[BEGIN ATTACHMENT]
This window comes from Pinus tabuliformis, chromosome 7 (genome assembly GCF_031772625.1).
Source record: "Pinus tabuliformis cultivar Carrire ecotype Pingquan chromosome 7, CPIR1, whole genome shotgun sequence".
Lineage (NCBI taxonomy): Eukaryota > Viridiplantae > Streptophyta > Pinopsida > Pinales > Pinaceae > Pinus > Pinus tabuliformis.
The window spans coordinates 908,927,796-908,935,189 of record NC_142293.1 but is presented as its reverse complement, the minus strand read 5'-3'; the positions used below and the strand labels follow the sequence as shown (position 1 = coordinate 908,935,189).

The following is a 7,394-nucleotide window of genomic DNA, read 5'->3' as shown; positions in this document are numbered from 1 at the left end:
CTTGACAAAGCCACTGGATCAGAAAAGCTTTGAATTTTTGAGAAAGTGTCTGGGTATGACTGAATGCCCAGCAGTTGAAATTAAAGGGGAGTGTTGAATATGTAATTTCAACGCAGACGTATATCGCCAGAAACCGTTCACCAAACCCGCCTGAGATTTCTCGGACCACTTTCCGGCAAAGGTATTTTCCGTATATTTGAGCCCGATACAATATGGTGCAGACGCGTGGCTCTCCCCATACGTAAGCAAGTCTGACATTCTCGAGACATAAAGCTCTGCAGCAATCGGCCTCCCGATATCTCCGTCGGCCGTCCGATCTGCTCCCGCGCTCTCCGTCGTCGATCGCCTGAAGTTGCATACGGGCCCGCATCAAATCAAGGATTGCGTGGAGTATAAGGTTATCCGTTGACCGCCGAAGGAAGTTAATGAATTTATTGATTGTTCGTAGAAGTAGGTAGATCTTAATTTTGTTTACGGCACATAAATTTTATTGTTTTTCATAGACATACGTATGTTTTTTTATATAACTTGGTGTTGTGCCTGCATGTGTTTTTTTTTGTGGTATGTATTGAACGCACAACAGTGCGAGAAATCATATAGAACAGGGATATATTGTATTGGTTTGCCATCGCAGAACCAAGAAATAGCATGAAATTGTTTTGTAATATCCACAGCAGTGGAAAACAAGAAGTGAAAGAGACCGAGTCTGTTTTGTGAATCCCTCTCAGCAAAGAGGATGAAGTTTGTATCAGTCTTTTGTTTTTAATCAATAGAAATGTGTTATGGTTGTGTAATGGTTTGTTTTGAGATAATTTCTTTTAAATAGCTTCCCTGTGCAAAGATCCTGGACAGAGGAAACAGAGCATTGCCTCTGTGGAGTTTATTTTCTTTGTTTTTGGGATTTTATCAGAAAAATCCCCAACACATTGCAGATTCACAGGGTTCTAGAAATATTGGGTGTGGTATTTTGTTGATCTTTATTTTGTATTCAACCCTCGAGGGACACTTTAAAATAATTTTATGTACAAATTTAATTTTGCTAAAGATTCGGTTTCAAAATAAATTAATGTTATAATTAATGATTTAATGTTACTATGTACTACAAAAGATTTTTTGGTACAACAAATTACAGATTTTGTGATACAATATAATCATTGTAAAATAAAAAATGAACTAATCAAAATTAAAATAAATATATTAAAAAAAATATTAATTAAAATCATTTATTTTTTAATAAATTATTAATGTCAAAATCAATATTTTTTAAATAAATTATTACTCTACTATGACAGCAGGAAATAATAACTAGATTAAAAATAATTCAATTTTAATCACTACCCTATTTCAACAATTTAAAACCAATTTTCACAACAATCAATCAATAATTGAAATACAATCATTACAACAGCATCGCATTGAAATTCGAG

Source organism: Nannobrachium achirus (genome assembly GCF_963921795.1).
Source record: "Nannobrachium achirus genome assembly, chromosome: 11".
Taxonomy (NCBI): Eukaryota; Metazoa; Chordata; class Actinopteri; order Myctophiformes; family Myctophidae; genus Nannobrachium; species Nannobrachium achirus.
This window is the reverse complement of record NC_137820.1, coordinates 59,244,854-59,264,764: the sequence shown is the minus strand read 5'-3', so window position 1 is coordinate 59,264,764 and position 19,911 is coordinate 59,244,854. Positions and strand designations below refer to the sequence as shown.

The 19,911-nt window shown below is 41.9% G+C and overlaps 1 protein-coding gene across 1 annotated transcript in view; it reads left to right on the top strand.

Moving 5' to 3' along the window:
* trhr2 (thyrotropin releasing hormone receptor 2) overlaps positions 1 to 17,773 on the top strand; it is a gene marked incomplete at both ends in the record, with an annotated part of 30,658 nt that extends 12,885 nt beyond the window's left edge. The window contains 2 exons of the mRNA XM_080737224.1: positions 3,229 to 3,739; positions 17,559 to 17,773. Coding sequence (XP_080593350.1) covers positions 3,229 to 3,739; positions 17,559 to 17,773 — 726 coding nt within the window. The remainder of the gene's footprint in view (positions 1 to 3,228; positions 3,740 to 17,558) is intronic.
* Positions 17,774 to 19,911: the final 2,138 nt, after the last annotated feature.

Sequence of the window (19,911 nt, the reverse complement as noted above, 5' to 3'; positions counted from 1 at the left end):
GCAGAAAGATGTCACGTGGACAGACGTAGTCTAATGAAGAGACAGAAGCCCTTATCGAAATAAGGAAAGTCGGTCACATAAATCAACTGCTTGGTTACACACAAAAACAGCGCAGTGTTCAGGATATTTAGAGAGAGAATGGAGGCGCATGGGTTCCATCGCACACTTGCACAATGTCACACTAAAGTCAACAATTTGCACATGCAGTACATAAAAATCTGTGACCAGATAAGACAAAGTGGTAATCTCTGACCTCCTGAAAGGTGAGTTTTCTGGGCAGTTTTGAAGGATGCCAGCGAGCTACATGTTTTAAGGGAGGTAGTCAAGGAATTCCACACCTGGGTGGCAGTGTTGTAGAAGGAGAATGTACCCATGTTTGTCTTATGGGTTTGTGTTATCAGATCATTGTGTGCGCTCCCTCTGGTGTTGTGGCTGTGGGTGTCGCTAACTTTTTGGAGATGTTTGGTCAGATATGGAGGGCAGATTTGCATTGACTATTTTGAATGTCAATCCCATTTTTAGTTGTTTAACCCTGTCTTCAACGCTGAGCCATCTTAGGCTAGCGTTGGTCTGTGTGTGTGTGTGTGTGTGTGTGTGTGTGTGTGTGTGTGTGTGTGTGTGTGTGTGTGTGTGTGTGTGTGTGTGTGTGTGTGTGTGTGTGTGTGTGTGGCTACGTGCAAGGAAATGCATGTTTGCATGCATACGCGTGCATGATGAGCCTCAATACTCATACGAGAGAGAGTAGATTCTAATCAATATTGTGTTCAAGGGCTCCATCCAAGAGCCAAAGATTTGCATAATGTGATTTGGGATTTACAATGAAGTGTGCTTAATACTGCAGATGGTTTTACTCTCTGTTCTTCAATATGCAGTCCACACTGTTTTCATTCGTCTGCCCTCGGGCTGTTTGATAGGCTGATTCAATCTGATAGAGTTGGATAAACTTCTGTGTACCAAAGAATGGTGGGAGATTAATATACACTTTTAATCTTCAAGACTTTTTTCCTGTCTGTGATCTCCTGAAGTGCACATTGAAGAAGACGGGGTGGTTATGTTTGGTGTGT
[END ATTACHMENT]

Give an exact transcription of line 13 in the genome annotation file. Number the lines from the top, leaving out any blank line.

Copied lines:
* trhr2 (thyrotropin releasing hormone receptor 2) overlaps positions 1 to 17,773 on the top strand; it is a gene marked incomplete at both ends in the record, with an annotated part of 30,658 nt that extends 12,885 nt beyond the window's left edge. The window contains 2 exons of the mRNA XM_080737224.1: positions 3,229 to 3,739; positions 17,559 to 17,773. Coding sequence (XP_080593350.1) covers positions 3,229 to 3,739; positions 17,559 to 17,773 — 726 coding nt within the window. The remainder of the gene's footprint in view (positions 1 to 3,228; positions 3,740 to 17,558) is intronic.